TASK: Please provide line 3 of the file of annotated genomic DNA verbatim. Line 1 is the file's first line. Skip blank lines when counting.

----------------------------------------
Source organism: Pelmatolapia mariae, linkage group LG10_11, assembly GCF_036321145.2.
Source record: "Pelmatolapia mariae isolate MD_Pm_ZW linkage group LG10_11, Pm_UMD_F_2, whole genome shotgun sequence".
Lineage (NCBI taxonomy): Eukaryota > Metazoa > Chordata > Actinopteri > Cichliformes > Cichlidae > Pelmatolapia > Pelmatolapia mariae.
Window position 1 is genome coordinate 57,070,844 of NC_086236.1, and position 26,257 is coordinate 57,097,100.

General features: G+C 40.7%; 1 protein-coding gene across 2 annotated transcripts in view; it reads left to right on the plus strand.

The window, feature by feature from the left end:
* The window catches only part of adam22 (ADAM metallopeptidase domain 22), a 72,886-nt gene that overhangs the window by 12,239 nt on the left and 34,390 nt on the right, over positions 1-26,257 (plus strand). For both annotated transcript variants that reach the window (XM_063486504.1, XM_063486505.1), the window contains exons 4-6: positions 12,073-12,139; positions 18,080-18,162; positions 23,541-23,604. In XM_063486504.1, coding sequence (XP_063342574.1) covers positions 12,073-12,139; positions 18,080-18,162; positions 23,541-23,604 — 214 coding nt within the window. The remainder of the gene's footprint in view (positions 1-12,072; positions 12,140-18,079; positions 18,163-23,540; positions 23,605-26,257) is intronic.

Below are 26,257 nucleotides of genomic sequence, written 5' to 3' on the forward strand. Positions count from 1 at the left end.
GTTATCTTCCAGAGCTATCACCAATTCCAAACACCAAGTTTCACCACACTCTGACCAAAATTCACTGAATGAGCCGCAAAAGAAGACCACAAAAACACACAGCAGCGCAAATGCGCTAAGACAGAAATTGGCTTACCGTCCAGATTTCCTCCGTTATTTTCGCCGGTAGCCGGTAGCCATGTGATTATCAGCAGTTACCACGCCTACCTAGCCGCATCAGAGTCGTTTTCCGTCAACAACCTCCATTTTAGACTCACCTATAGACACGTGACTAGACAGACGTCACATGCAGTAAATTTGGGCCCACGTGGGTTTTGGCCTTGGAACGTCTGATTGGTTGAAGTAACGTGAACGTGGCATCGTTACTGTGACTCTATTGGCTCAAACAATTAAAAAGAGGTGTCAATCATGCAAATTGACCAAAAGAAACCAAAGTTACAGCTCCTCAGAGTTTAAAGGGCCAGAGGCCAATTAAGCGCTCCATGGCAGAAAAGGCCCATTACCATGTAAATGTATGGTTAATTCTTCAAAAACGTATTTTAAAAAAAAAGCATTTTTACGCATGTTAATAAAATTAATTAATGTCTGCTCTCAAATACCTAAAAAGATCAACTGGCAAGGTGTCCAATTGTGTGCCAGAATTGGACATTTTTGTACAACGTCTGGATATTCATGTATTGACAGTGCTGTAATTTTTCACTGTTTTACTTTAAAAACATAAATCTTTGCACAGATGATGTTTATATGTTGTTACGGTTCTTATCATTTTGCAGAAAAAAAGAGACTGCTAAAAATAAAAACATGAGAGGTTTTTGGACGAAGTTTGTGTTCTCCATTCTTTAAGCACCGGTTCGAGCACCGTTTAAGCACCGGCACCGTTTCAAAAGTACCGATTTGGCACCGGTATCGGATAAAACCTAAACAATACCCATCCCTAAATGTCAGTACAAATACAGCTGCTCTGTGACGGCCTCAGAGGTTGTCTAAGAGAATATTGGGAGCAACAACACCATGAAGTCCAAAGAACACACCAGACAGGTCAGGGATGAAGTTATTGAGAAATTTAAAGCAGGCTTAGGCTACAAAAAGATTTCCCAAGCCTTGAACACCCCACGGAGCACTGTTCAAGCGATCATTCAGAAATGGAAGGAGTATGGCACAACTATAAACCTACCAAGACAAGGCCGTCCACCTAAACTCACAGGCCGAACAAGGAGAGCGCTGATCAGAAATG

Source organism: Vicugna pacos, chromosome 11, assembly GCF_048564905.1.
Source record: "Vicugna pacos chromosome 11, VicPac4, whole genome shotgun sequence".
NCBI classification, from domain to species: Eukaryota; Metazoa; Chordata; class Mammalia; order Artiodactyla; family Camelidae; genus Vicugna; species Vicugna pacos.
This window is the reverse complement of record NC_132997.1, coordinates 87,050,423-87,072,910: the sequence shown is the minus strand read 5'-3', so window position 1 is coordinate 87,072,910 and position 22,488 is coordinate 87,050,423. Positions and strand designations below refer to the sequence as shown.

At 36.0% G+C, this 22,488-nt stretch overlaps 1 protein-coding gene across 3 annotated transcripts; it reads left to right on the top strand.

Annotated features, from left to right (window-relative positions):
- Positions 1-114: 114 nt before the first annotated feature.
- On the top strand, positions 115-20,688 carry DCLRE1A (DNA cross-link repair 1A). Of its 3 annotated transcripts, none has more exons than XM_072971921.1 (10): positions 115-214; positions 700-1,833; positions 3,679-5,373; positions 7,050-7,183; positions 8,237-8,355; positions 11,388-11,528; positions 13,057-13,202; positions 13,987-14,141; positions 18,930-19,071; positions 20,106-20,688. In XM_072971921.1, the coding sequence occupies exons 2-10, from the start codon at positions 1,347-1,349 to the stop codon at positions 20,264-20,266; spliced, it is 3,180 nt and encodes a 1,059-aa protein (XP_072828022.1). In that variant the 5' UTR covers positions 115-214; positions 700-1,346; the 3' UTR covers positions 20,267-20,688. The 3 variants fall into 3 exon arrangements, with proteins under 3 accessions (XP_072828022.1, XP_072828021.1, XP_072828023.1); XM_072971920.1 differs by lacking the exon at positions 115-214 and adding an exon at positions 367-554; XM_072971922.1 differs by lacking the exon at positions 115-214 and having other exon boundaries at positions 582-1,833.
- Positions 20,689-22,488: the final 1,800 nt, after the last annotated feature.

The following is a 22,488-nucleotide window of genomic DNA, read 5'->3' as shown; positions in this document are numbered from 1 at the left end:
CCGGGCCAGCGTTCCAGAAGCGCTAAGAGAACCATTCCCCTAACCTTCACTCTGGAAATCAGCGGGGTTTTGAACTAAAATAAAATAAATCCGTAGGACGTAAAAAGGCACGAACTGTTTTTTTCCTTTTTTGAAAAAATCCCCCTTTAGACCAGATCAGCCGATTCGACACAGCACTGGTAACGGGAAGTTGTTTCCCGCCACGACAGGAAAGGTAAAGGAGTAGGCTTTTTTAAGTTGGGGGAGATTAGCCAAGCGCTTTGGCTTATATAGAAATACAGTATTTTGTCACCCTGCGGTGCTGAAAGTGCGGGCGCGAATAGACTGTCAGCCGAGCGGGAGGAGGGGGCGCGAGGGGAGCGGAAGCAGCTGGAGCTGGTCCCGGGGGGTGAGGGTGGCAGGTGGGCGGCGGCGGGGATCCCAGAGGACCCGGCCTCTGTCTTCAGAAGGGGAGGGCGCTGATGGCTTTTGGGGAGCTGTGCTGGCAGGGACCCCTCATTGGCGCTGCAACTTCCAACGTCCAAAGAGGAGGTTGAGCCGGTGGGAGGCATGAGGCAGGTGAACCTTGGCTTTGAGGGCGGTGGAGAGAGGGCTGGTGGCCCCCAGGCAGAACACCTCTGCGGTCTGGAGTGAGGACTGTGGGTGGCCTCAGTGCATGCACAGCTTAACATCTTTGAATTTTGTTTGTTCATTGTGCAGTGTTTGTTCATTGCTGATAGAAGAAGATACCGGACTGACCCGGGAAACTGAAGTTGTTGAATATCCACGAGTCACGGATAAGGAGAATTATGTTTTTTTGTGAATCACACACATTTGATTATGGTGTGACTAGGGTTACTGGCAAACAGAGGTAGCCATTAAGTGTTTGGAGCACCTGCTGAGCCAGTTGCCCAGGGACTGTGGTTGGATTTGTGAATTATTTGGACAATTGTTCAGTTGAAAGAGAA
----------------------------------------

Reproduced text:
Lineage (NCBI taxonomy): Eukaryota > Metazoa > Chordata > Actinopteri > Cichliformes > Cichlidae > Pelmatolapia > Pelmatolapia mariae.